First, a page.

How old is English?


book








 

[1] I came independently to the same conclusions before Oppenheimer published his book.



[2] Denmark




































Genetic origin

 

The most important reference for this chapter is Stephen Oppenheimer's book "The Origins of the British (a genetic detective story)".

Half the book discusses the genetic background of the British and the link with the Continent, complete with charts and statistics. The other half consists of other arguments, such as language problems, the real origin of the Celts, etcetera. Oppenheimer came to the conclusion that the Anglo-Saxons probably did not import English into Britain. Next to genetic findings, he uses virtually the same arguments as in this website [1]. The main genetic reason ? The Anglo-Saxons were not numerous enough. There was no massive migration into Britain. Here is perhaps one of the most interesting quotes: (page 381):

Perhaps the best validation of my matching approach to specific gene flow into Britain from southern Scandinavia and the Cimbrian Peninsula [Denmark] is the nearly complete absence from the British Isles of the numerous gene types specific to Frisia. Frisia is so much nearer geographically to eastern Britain, and so much closer in language and gene-group mix, that, on the basis of neighbourly affinities it would be expected to have more valid matches than the Cimbrian Peninsula [2] - but it has virtually none.

And there was no wipeout in Britain.

Matched Danish gene types in the British Isles, although to some extend overlapping, also differ sharply from the 'Anglo-Saxon' ones in that they are found both within and outside England in a characteristic coastal distribution, geographically suggestive of historically recorded Viking raids. Their different distribution but similar approximate dating suggest that the Vikings are more likely culprits than the Angles.."

Genetic relationships in Europe

Ni link with Friesland.

Sorry for the quality of this reproduction. The gray zone represents the British Isles. 'Ruisko' is the link with the Basque, and is on the left. 'Ivan' (Serbia) and 'Rostov' (Ukraine) are other Ice Age refuge markers, on the right. Notice that the Dutch, Germans and Scandinavians are closer to 'Rostov' and 'Ivan', and remote from the British. The Belgians are however in the middle of the British zone which is closer to 'Ruisko', the Basque genetic marker. The French are on the border, the Fries just outside. The more 'Welsh', the more they are found on the left hand side.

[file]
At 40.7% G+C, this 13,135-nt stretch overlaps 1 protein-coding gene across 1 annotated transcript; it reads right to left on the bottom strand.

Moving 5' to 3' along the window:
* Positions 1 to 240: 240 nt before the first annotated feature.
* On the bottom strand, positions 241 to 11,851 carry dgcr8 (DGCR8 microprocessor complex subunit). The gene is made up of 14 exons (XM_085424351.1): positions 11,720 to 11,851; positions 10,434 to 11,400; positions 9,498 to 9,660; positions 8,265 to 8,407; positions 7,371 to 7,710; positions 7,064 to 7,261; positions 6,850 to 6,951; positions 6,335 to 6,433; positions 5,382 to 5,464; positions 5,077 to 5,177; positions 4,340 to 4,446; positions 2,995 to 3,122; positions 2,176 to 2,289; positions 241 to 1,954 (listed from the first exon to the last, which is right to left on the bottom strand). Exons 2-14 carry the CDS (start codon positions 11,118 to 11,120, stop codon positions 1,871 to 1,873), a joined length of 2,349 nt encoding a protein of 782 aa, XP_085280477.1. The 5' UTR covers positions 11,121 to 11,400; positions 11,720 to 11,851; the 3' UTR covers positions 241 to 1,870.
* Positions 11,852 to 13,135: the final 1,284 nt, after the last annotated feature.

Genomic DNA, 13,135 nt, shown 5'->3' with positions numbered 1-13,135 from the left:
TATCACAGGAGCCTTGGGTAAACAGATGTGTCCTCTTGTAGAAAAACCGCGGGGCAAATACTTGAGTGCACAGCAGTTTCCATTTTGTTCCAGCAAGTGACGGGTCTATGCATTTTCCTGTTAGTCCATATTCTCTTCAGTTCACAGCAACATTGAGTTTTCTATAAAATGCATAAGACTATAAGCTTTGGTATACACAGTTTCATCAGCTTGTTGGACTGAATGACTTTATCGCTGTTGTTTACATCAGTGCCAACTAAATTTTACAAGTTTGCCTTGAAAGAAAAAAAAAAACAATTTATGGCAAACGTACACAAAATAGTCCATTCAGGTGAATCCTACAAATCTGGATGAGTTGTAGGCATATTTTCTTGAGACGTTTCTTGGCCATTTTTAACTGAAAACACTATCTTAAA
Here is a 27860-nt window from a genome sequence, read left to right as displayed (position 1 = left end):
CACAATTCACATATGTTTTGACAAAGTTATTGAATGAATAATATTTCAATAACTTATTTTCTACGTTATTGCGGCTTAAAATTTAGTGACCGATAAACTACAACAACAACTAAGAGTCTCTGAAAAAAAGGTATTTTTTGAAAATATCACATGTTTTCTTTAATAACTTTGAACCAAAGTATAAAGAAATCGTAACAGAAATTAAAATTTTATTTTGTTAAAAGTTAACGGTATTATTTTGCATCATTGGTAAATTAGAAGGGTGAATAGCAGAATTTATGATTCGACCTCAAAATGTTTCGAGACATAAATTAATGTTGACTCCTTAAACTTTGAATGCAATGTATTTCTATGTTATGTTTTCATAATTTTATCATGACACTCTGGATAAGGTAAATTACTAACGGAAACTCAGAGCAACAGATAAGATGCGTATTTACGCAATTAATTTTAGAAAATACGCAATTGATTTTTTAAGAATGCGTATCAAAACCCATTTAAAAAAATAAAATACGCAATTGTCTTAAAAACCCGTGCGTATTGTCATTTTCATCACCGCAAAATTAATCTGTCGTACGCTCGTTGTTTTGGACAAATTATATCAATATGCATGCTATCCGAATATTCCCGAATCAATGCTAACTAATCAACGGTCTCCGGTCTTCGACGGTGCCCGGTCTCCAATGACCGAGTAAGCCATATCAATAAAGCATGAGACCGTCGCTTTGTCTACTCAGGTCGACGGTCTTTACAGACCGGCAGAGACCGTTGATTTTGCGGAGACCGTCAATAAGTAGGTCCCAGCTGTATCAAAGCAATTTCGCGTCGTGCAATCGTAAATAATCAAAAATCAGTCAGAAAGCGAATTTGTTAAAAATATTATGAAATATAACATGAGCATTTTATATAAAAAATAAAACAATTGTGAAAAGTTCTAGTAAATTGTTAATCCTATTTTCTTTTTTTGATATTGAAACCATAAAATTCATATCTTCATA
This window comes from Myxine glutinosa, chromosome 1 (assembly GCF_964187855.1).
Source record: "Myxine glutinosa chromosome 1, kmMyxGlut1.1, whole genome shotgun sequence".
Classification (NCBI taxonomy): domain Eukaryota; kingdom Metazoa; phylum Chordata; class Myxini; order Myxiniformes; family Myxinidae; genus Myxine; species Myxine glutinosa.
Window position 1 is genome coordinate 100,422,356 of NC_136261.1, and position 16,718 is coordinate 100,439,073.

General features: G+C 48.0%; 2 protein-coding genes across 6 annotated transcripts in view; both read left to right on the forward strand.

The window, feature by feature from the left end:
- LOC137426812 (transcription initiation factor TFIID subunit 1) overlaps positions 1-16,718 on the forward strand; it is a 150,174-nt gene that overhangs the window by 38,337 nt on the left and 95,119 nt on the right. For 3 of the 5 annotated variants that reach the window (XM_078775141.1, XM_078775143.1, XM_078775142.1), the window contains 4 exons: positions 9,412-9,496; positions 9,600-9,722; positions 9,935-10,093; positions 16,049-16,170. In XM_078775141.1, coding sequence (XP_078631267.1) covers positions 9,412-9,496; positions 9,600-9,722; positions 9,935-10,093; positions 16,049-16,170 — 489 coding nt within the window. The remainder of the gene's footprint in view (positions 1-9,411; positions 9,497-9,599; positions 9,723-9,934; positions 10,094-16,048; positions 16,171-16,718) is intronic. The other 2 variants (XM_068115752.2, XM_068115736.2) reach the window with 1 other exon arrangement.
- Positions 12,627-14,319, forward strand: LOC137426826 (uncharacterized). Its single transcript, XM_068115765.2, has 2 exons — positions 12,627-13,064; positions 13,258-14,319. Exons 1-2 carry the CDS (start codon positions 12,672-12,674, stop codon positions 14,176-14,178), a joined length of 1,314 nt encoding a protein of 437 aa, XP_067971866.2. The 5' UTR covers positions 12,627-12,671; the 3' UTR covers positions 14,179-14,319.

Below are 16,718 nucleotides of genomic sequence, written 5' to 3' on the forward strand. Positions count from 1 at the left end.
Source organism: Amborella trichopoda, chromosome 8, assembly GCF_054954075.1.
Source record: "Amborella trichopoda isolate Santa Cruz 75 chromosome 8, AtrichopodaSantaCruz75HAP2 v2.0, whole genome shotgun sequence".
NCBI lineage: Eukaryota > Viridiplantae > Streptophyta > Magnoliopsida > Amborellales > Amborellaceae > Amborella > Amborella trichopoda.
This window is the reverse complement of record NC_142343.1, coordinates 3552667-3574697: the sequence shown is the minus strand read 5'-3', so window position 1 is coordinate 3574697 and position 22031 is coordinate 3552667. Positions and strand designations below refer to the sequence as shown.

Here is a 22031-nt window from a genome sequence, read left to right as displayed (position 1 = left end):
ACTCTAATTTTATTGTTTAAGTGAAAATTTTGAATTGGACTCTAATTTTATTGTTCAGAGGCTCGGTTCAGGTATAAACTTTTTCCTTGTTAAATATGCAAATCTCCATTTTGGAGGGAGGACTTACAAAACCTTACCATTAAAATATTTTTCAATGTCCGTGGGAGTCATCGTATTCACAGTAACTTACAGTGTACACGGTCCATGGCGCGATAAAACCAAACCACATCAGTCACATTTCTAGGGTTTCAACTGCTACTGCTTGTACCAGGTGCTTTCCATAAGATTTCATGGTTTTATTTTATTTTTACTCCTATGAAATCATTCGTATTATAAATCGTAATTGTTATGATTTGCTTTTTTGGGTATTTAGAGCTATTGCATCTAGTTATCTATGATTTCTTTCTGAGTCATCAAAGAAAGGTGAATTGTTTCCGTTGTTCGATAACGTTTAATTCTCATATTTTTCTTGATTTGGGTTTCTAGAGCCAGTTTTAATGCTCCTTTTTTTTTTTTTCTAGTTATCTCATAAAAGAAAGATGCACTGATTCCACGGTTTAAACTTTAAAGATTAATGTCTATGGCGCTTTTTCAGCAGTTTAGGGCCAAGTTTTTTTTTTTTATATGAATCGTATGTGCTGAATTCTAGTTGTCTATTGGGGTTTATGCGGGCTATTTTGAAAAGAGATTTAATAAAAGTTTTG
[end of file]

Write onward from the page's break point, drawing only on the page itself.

About the presence of the Celts in Britain, Oppenheimer came to this conclusion (page 409):

Gildas's Dark Ages horror story of the Saxon invasion has generated the view that Celts were somehow the aboriginal population of the British Isles. The view that languages in Britain were 100% celtic when the Romans invaded is part of this false assumption. If 'aboriginal' means Neolithic immigrants speaking celtic languages who had replaced the former inhabitants of Britain, then nothing could be further from the truth. The genetic evidence does not support this at all. There was no Celtic replacement, any more than there was an Anglo-Saxon replacement.

Clearly, both British peoples were already there just after the LGM (Last Glacial Maximum) (page 128):

"My re-analysis confirms the general trend of similarity across the North Sea. However, there are older reasons - and evidence- for this genetic neighbourliness than a massive swamping of England during the Dark Ages. The drowned North Sea Plain is one of the oldest geographical indicators of the beginning of an eastern British identity, and there is genetic evidence to support this. "

Oppenheimer confirms the presence of a Germanic language in England and a 'celtic' language in proto-Wales. As I will explain later, all began when the North Sea filled up.

The real origin of the British lies in northern Spain, especially for the 'west-Britons'. I feel however that the presence of the Brythonic language in West-Britain causes a problem. Why is Basque not spoken in West-Britain? Maybe there was 'once upon a pre-Celtic time' a substantial language change in West-Britain. The Basques could have been less adapted to the cold in the winter, forced to shelter in their southern homeland and so their coastal territories might be invaded by inland people. Or, quite simply, they preferred to pass the winter in the warm south, with family.